FISA Court Decides FBI, NSA Surveillance Abuses Should Be Rewarded With Fewer Restrictions On Searching 702 Collections
from the hey-we've-got-terrorists-to-catch-and-whatnot dept
A heavily-redacted opinion has been released by the FISA Court. Even with the redactions, it’s clear the NSA and FBI have continued to abuse their Section 702 privileges. But rather than reject the government’s arguments or lay down more restrictions on the use of these collections, the court has decided to amend the rules to make some of these abuses no longer abuses, but rather the new normal. This means there are now fewer protections shielding Americans from being swept up by the NSA collections or targeted using this data by the FBI.
Elizabeth Goitein of the Brennan Center has a good rundown of the abuses and the court’s response. She points out in her Twitter thread that some of this can be traced back to the reforms enacted by the USA Freedom Act, which codified some restrictions but didn’t go far enough to prevent future abuses or mandate better reporting of rule breaking by these agencies.
The opinion [PDF] notes the NSA found it too difficult to comply with a Section 702 requirement that at least one end of targeted communications involve someone outside of the United States. When faced with following this requirement and possibly losing access to communications it wanted, it simply chose to ignore the requirement.
On some prior occasions when NSA had tasked apparently [redacted] it violated its current targeting procedures [redacted] apparently in order to avoid loss of foreign-intelligence information. See Preliminary Notice of Compliance Incident Regarding [redacted] Certain Upstream Acquisitions, Feb. 21, 2019. Of course, the proper course would have been to seek amendment of the procedures earlier, rather than unilaterally deciding to deviate from them. Indeed, the Court’s October 3, 2019, Order required the government to provide additional information about the disposition of information that was improperly acquired as a result of that incident.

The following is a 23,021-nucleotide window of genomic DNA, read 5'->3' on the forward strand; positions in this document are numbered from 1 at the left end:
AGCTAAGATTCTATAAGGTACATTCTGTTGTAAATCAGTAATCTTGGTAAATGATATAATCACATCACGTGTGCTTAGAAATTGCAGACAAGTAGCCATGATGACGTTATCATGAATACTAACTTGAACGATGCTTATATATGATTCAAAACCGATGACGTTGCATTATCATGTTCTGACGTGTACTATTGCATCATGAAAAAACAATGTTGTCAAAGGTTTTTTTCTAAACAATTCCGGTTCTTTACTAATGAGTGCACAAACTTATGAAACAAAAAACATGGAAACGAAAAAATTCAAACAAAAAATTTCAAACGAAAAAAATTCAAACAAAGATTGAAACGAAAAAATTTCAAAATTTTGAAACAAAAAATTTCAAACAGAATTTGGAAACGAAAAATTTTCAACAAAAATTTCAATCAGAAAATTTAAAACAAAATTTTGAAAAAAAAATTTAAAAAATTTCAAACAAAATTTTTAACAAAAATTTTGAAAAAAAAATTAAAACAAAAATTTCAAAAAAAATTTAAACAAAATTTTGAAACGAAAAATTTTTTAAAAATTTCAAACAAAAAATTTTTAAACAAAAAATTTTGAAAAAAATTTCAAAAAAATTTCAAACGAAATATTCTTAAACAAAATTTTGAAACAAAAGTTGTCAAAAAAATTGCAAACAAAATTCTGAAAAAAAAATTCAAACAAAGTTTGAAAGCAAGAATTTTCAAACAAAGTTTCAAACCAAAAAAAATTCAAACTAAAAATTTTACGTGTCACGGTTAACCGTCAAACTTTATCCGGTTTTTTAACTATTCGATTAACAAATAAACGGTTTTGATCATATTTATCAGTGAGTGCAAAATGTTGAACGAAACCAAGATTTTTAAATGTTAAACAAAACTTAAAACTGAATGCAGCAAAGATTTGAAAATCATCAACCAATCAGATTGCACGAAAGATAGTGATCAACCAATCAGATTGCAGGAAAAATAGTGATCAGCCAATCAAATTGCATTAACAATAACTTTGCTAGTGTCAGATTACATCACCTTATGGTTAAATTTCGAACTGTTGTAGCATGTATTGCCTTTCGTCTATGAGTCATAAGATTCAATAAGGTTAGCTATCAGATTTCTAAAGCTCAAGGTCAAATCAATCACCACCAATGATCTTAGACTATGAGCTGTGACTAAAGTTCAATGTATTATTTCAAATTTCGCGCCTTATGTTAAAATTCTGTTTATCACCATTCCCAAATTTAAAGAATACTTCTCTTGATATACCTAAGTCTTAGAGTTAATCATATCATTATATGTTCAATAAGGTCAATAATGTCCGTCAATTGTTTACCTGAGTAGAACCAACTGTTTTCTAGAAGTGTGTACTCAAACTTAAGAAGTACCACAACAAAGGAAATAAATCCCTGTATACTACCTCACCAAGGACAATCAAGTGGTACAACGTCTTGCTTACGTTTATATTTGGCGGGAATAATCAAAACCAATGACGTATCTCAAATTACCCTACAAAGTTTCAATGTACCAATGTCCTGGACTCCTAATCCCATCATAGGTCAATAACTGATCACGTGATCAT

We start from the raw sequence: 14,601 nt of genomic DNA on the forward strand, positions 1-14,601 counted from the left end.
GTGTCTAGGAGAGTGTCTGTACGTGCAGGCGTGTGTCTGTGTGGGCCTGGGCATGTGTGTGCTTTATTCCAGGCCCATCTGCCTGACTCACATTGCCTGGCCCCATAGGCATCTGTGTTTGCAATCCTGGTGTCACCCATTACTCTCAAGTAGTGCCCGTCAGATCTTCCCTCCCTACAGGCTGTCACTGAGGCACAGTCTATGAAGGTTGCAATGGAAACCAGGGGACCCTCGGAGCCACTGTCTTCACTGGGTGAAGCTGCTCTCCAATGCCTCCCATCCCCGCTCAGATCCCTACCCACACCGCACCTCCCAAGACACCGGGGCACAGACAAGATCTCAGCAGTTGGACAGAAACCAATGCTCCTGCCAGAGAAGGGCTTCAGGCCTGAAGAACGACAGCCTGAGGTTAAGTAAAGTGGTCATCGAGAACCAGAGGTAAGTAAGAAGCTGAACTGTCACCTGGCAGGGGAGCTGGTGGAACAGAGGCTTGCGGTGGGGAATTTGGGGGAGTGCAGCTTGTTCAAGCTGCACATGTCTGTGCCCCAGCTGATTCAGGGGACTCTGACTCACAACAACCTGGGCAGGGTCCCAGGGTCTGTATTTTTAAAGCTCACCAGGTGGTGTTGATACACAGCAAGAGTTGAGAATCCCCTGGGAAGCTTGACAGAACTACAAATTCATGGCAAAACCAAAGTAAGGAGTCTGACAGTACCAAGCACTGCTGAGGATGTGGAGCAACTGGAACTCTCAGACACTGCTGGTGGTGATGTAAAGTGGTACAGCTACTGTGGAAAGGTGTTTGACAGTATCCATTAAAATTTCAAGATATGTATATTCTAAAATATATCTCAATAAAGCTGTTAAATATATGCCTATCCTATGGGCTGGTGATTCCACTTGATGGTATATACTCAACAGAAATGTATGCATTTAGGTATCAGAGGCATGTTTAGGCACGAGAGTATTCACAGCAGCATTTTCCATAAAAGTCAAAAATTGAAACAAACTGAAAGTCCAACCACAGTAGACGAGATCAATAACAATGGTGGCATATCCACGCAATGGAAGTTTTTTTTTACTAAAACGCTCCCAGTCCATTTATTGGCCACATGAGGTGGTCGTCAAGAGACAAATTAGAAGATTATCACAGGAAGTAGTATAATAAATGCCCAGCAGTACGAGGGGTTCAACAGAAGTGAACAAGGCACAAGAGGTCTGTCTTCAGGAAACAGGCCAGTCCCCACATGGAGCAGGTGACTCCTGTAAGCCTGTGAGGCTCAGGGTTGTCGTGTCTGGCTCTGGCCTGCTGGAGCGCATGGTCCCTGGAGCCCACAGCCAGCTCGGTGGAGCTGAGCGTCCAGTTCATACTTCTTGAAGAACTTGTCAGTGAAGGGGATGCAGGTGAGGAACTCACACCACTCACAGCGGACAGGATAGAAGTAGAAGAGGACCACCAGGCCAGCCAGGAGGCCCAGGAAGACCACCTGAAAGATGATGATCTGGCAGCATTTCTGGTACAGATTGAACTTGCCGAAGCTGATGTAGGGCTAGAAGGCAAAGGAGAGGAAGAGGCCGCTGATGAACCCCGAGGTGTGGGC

That’s the problems with the “upstream” collection. The “downstream” collection has similar problems.
The Notice filed on August 23, 2019, explains that [redacted] post-tasking checks for selectors for certain [redacted] would not result in useful information regarding the location of the targets who use those facilities. See August 23, 2019, Notice, at 2-3. In anticipation of tasking such facilities, the proposed NSA targeting procedures have been revised to require [redacted] post-tasking checks only “in those cases in which [NSA]is technically capable of’ performing them.
The courts says all of this is fine. It doesn’t want the NSA to lose access to foreign intelligence information by tossing out stuff it can’t be sure originated outside of the United States. It also doesn’t want the NSA to lose similar information on the downstream side by tossing out anything whose origin can’t be determined. So the court says it’s the thought that counts and allows the NSA to disregard these requirements whenever they pose problems to analysts.